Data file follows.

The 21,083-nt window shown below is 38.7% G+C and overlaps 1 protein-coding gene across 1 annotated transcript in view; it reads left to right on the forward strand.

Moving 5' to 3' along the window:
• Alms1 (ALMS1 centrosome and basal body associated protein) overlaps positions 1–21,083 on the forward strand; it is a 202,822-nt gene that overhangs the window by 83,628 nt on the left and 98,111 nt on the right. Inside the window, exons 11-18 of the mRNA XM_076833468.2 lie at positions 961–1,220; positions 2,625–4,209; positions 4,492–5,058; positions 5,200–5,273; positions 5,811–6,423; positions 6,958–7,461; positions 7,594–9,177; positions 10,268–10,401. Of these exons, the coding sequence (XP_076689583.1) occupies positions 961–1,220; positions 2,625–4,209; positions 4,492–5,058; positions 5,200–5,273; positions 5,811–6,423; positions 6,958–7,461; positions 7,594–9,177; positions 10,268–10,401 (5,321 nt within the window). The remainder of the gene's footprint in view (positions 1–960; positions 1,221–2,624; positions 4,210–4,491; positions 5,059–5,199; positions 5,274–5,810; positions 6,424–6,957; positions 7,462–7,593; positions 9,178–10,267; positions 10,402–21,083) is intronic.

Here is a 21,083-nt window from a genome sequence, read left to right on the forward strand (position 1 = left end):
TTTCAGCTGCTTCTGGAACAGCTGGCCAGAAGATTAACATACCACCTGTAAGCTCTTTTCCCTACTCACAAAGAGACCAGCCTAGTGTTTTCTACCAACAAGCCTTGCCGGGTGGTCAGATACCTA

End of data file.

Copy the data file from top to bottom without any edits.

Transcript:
The 21,083-nt window shown below is 38.7% G+C and overlaps 1 protein-coding gene across 1 annotated transcript in view; it reads left to right on the forward strand.

Moving 5' to 3' along the window:
• Alms1 (ALMS1 centrosome and basal body associated protein) overlaps positions 1–21,083 on the forward strand; it is a 202,822-nt gene that overhangs the window by 83,628 nt on the left and 98,111 nt on the right. Inside the window, exons 11-18 of the mRNA XM_076833468.2 lie at positions 961–1,220; positions 2,625–4,209; positions 4,492–5,058; positions 5,200–5,273; positions 5,811–6,423; positions 6,958–7,461; positions 7,594–9,177; positions 10,268–10,401. Of these exons, the coding sequence (XP_076689583.1) occupies positions 961–1,220; positions 2,625–4,209; positions 4,492–5,058; positions 5,200–5,273; positions 5,811–6,423; positions 6,958–7,461; positions 7,594–9,177; positions 10,268–10,401 (5,321 nt within the window). The remainder of the gene's footprint in view (positions 1–960; positions 1,221–2,624; positions 4,210–4,491; positions 5,059–5,199; positions 5,274–5,810; positions 6,424–6,957; positions 7,462–7,593; positions 9,178–10,267; positions 10,402–21,083) is intronic.

Here is a 21,083-nt window from a genome sequence, read left to right on the forward strand (position 1 = left end):
TTTCAGCTGCTTCTGGAACAGCTGGCCAGAAGATTAACATACCACCTGTAAGCTCTTTTCCCTACTCACAAAGAGACCAGCCTAGTGTTTTCTACCAACAAGCCTTGCCGGGTGGTCAGATACCTA